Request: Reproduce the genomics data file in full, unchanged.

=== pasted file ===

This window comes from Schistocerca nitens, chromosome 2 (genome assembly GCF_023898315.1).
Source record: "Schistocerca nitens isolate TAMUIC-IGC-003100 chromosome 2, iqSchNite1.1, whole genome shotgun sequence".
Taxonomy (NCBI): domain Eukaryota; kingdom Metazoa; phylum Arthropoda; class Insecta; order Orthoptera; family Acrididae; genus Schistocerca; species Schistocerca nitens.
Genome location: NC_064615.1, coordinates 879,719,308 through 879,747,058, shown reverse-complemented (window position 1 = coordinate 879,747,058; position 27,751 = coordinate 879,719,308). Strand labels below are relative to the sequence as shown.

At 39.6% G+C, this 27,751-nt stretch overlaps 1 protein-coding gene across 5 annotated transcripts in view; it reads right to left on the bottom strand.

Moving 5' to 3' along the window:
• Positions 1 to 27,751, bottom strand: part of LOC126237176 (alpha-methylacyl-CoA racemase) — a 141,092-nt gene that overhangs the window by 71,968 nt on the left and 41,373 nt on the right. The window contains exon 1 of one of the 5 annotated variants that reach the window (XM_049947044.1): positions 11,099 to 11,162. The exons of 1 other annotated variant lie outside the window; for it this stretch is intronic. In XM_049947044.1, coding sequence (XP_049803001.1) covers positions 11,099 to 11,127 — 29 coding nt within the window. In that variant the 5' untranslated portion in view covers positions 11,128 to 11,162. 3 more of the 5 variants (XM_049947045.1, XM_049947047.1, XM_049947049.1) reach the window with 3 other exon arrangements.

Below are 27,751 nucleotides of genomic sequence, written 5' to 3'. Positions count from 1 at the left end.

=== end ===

This window comes from Schistocerca nitens, chromosome 2 (genome assembly GCF_023898315.1).
Source record: "Schistocerca nitens isolate TAMUIC-IGC-003100 chromosome 2, iqSchNite1.1, whole genome shotgun sequence".
Taxonomy (NCBI): domain Eukaryota; kingdom Metazoa; phylum Arthropoda; class Insecta; order Orthoptera; family Acrididae; genus Schistocerca; species Schistocerca nitens.
Genome location: NC_064615.1, coordinates 879,719,308 through 879,747,058, shown reverse-complemented (window position 1 = coordinate 879,747,058; position 27,751 = coordinate 879,719,308). Strand labels below are relative to the sequence as shown.

At 39.6% G+C, this 27,751-nt stretch overlaps 1 protein-coding gene across 5 annotated transcripts in view; it reads right to left on the bottom strand.

Moving 5' to 3' along the window:
• Positions 1 to 27,751, bottom strand: part of LOC126237176 (alpha-methylacyl-CoA racemase) — a 141,092-nt gene that overhangs the window by 71,968 nt on the left and 41,373 nt on the right. The window contains exon 1 of one of the 5 annotated variants that reach the window (XM_049947044.1): positions 11,099 to 11,162. The exons of 1 other annotated variant lie outside the window; for it this stretch is intronic. In XM_049947044.1, coding sequence (XP_049803001.1) covers positions 11,099 to 11,127 — 29 coding nt within the window. In that variant the 5' untranslated portion in view covers positions 11,128 to 11,162. 3 more of the 5 variants (XM_049947045.1, XM_049947047.1, XM_049947049.1) reach the window with 3 other exon arrangements.

Below are 27,751 nucleotides of genomic sequence, written 5' to 3'. Positions count from 1 at the left end.